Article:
In modern times, researchers have experimented with the addition of other materials to create concrete with improved properties, such as higher strength, electrical conductivity, or resistance to damages through spillage.
Impact of modern concrete use
Concrete is widely used for making architectural structures, foundations, brick/block walls, pavements, bridges/overpasses, highways, runways, parking structures, dams, pools/reservoirs, pipes, footings for gates, fences and poles and even boats. Concrete is used in large quantities almost everywhere mankind has a need for infrastructure.
The amount of concrete used worldwide, ton for ton, is twice that of steel, wood, plastics, and aluminum combined. Concrete's use in the modern world is exceeded only by that of naturally occurring water.
Concrete is also the basis of a large commercial industry. Globally, the ready-mix concrete industry, the largest segment of the concrete market, is projected to exceed $100 billion in revenue by 2015. In the United States alone, concrete production is a $30-billion-per-year industry, considering only the value of the ready-mixed concrete sold each year. Given the size of the concrete industry, and the fundamental way concrete is used to shape the infrastructure of the modern world, it is difficult to overstate the role this material plays today.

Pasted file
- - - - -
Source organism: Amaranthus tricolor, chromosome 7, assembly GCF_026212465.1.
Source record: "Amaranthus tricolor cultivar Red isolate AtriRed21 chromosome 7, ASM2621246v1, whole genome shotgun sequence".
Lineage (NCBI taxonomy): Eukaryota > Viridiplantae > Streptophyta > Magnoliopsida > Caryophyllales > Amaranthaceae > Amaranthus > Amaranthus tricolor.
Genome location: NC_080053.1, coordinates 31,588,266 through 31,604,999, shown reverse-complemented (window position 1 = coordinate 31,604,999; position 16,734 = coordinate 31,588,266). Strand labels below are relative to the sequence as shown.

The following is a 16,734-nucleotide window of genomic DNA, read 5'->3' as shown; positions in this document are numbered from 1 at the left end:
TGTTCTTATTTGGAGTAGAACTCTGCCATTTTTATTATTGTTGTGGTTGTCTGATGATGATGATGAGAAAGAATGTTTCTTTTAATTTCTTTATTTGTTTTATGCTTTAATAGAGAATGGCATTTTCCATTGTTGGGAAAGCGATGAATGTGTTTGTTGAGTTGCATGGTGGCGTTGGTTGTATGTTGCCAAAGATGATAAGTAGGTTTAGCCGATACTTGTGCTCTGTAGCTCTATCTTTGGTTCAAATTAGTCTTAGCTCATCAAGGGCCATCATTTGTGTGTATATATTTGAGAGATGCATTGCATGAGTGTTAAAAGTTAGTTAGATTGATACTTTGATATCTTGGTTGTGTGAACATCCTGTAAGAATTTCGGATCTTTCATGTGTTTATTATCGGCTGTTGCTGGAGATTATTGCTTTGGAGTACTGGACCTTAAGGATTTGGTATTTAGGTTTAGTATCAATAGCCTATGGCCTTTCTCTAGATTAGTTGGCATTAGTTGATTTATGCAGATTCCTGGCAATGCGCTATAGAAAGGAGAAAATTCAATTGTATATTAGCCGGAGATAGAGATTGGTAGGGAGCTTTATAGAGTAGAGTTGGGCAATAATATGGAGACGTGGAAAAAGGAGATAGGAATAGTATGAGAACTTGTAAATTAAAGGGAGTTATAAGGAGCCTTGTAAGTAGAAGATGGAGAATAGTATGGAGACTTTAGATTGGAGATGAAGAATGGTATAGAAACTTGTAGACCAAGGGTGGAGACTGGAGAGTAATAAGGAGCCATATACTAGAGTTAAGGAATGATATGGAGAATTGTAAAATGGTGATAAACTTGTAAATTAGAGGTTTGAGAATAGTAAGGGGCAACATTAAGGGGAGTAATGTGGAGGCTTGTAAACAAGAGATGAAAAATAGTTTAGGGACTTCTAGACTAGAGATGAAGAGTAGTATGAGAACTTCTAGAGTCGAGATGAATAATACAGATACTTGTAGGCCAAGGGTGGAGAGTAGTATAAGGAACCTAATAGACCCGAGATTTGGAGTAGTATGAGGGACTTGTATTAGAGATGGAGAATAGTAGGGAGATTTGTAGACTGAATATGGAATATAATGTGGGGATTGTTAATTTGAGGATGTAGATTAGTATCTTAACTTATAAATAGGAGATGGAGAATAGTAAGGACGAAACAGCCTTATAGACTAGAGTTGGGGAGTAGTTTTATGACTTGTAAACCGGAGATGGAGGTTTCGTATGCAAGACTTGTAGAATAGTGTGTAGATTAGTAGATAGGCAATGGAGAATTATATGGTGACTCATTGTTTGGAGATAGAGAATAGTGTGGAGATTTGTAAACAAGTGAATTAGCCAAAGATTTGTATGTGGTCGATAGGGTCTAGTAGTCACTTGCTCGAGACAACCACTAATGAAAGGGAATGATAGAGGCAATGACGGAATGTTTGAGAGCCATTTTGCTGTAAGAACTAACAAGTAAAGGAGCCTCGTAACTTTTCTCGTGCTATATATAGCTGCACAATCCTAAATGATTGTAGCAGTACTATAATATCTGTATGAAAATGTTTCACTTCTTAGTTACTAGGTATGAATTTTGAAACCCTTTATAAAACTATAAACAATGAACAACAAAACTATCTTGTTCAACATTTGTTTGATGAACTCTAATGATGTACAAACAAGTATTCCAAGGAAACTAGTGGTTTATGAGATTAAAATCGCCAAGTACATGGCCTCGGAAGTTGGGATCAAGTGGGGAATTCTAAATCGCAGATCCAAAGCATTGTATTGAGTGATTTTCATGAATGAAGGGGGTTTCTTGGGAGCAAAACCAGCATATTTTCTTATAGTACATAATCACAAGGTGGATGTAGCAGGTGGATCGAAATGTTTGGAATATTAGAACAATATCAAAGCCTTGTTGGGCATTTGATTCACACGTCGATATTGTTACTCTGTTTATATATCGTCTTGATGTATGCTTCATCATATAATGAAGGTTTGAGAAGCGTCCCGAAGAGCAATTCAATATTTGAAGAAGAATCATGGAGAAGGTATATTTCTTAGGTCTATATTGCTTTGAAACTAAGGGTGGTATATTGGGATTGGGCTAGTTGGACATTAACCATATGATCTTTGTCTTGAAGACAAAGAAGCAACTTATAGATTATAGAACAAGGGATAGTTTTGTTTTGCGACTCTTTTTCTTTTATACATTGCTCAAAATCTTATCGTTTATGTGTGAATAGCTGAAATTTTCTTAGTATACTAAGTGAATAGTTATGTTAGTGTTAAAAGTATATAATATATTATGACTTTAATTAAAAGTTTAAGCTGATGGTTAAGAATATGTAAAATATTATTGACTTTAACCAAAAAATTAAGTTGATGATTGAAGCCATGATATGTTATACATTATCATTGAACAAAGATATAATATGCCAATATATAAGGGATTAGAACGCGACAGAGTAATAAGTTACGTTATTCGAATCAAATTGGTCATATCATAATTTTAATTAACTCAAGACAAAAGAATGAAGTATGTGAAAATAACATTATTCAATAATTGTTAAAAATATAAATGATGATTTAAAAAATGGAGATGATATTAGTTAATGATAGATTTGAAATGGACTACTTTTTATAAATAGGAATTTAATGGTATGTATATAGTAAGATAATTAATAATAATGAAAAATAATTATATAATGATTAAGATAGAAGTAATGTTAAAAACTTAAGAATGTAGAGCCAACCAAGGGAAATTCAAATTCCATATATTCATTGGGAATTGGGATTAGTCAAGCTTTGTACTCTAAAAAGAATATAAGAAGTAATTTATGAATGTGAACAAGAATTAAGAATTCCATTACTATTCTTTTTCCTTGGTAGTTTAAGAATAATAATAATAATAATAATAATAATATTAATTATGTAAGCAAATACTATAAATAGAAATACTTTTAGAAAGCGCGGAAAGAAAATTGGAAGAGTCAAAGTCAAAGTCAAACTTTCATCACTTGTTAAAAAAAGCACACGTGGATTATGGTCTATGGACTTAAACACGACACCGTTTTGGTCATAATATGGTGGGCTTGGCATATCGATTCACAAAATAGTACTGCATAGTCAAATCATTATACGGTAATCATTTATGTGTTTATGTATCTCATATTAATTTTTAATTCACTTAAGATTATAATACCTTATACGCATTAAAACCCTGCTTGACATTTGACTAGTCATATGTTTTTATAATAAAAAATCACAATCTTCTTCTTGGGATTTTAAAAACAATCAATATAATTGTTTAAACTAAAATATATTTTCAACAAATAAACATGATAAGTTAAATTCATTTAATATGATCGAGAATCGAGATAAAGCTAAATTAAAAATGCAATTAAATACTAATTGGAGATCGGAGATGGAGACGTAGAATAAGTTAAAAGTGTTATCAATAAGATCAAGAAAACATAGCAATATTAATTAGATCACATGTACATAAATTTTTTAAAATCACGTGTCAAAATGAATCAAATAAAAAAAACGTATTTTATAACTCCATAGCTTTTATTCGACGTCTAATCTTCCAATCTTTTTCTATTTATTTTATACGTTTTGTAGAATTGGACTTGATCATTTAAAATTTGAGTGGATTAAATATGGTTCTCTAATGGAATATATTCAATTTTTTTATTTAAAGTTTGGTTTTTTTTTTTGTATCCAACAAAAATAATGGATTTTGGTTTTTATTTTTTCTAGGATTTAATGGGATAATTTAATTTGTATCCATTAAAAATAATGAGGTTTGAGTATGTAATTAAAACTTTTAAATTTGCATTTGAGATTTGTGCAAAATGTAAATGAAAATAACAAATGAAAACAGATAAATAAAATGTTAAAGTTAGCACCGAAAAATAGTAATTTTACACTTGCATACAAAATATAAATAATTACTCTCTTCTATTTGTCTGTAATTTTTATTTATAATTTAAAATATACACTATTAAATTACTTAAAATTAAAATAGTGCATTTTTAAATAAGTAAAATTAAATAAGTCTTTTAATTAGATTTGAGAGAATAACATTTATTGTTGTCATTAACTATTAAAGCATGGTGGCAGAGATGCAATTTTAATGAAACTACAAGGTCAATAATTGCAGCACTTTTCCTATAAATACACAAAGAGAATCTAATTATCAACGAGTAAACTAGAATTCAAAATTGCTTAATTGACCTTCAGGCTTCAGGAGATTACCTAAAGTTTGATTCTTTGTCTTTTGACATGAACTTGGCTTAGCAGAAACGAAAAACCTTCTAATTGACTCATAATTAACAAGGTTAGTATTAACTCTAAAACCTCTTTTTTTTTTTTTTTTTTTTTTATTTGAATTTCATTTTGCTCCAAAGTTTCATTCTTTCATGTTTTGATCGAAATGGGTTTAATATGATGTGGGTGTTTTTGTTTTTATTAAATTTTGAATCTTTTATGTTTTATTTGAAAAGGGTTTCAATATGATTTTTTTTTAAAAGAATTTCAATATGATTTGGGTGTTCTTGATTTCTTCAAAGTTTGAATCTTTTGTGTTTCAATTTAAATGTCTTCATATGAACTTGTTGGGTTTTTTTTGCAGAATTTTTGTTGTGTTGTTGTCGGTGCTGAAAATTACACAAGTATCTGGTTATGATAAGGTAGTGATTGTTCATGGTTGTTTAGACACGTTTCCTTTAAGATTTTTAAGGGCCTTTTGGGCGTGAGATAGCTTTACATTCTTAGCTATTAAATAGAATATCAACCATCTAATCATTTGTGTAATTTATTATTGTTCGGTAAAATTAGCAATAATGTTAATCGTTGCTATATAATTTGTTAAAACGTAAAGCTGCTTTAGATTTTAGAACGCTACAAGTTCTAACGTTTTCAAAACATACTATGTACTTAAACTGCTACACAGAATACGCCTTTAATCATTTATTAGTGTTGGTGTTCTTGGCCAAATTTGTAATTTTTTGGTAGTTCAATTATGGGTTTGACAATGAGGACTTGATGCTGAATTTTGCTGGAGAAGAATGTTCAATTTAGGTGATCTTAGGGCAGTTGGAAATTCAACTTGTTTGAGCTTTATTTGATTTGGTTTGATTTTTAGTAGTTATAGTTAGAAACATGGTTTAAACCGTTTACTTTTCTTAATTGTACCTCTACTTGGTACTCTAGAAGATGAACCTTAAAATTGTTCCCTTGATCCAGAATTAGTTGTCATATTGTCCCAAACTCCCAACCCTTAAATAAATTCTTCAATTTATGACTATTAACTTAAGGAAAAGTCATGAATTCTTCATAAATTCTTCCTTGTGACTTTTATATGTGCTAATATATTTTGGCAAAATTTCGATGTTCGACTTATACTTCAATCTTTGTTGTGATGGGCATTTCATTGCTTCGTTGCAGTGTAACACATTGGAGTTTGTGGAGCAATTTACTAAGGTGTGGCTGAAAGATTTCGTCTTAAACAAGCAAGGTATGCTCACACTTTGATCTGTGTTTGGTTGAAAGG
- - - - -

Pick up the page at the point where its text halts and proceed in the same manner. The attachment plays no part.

Education & Research
The National Building Museum in Washington, D.C. created an exhibition titled Liquid Stone: New Architecture in Concrete. This exhibition, dedicated solely to the study of concrete as a building material, was on view for the public from June 2004 - January 2006.
Composition of concrete
There are many types of concrete available, created by varying the proportions of the main ingredients below. In this way or by substitution for the cementitious and aggregate phases, the finished product can be tailored to its application with varying strength, density, or chemical and thermal resistance properties.
"Cement", most commonly Portland cement is associated with the general term "concrete." A range of materials can be used as the cement in concrete. One of the most familiar of these alternative cements is asphalt. Other cementitious materials such as fly ash and slag cement, are sometimes added to Portland cement and become a part of the binder for the aggregate.
Water is then mixed with this dry composite, which produces a semi-liquid that workers can shape (typically by pouring it into a form). The concrete solidifies and hardens through a chemical process called hydration. The water reacts with the cement, which bonds the other components together, creating a robust stone-like material.